A suspension has a spring-like quality, which biases or presses the air-bearing surface of the slider against the disk to cause the slider to fly at a precise distance from the disk. Movement of the actuator by the controller causes the head gimbal assemblies to move along radial arcs across tracks on the disk until the heads settle on their set target tracks. The head gimbal assemblies operate in and move in unison with one another or use multiple independent actuators wherein the arms can move independently of one another.

To allow more data to be stored on the surface of the disk, more data tracks must be stored more closely together. The quantity of data tracks recorded on the surface of the disk is determined partly by how well the read/write head on the slider can be positioned and made stable over a desired data track. Vibration or unwanted relative motion between the slider and surface of disk will affect the quantity of data recorded on the surface of the disk.

To mitigate unwanted relative motion between the slider and the surface of the disk, HDD manufacturers are beginning to configure HDDs with a secondary actuator in close proximity to the slider. A secondary actuator of this nature is generally referred to as a microactuator because it typically has a very small actuation stroke length, typically plus and minus 1 micron. A microactuator typically allows faster response to relative motion between the slider and the surface of the disk as opposed to moving the entire structure of actuator assembly.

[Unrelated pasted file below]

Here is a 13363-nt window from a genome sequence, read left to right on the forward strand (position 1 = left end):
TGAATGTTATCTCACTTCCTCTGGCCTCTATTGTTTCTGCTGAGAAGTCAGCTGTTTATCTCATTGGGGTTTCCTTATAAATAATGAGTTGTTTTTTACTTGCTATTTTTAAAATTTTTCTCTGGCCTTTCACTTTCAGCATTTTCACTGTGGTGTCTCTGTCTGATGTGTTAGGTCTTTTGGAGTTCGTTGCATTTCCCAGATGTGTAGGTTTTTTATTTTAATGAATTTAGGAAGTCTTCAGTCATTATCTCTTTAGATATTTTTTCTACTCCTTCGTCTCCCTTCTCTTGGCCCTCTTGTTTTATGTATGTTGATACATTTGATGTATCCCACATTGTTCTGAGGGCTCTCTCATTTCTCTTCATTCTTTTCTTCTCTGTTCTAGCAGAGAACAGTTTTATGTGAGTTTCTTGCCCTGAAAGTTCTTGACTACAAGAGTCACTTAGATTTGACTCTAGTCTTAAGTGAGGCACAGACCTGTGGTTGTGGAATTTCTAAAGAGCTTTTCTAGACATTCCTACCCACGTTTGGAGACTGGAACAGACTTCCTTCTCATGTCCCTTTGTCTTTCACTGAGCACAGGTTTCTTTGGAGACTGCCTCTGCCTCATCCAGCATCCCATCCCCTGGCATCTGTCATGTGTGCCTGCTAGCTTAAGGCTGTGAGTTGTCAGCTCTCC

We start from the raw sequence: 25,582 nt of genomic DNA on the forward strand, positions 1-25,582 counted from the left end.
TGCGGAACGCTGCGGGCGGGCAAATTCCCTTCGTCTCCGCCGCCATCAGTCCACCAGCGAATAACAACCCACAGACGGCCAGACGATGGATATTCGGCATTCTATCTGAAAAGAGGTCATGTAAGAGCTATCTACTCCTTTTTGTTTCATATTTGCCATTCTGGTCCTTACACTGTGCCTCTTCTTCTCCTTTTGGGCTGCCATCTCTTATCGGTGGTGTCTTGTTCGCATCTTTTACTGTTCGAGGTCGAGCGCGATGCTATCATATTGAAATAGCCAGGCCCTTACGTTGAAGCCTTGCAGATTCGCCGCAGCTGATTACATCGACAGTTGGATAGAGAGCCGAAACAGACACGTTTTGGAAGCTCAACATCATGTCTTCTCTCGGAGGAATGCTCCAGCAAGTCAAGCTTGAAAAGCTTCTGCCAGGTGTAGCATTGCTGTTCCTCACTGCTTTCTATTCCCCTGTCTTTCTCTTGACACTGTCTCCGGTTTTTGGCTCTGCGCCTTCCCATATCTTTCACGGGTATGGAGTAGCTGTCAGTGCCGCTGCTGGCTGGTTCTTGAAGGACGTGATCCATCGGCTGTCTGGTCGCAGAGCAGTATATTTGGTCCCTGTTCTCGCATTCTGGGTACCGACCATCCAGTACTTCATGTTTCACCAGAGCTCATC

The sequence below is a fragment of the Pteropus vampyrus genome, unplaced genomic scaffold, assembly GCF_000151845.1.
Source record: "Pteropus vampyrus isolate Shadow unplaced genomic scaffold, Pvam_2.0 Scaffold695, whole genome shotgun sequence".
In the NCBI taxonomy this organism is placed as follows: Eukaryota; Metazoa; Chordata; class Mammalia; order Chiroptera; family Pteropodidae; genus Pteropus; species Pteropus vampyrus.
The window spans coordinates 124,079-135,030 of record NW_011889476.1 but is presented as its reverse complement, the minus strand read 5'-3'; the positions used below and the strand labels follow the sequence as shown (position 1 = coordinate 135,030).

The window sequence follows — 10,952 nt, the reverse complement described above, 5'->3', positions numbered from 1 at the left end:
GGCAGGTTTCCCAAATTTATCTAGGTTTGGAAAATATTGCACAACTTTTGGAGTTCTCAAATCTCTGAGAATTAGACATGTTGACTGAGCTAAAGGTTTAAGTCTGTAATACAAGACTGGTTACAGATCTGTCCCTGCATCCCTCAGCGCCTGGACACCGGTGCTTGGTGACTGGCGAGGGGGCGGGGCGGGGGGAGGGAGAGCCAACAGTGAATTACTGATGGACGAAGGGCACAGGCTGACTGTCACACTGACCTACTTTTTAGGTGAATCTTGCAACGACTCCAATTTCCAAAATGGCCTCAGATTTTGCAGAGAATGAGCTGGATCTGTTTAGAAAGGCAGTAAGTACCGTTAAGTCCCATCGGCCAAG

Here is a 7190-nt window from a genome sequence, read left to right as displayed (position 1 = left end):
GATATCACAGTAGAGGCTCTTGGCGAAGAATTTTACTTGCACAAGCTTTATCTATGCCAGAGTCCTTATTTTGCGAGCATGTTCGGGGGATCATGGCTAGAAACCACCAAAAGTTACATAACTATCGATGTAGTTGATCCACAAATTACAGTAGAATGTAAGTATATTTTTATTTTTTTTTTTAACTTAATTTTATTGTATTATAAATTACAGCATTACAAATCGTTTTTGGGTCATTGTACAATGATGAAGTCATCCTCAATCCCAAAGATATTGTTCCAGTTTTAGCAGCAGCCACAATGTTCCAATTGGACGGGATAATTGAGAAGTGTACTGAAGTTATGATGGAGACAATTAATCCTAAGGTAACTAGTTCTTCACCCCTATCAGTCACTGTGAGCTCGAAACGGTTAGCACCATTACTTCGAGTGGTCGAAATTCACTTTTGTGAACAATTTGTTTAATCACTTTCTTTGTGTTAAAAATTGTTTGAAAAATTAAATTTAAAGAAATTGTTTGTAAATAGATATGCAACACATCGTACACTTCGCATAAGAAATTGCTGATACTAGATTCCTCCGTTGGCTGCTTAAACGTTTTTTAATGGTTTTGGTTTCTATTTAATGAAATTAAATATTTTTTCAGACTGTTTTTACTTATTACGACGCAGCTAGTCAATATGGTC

SUMMARY OF THE INVENTION

A microactuator substrate. The substrate includes a stroke amplifier for generating an amount of amplified motion converted from a force received thereon. The substrate also includes a rotating device coupled to the stroke amplifier and comprising supporting rotational springs. The rotating device is separate and independent from the stroke amplifier and has a center of rotation substantially proximal to a center of mass of an object disposable thereon. The rotating device causes a rotation in a portion of the substrate upon receiving said amplified motion. The substrate further includes a piezoelectric (PZT) actuator that is coupled to the stroke amplifier and is for generating the force. The stroke amplifier and the rotating device are integrated within the substrate.

BRIEF DESCRIPTION OF THE DRAWINGS

The accompanying drawings, which are incorporated in and form a part of this specification, illustrate embodiments of the invention and, together with the description, serve to explain the principles of the invention:

FIG. 1 is plan view of an HDD in accordance with an embodiment of the present invention.

FIG. 2 is an inverted isometric view of the slider assembly of FIG. 1, in accordance with an embodiment of the present invention.

FIG. 3 is an isometric view of the microactuator assembly of FIG. 2, in an embodiment of the present invention.

FIG. 4 is a plan view of the substrate of the microactuator of FIG. 2, in an embodiment of the present invention.

FIG. 5 is a cross section view of a single layer PZT ceramic that is implementable in the microactuator of FIGS. 2, 3 and 4.

FIG. 6 is a plan view of a multi layer PZT ceramic that is implementable in the microactuator of FIGS. 2, 3 and 4, in an embodiment of the present invention.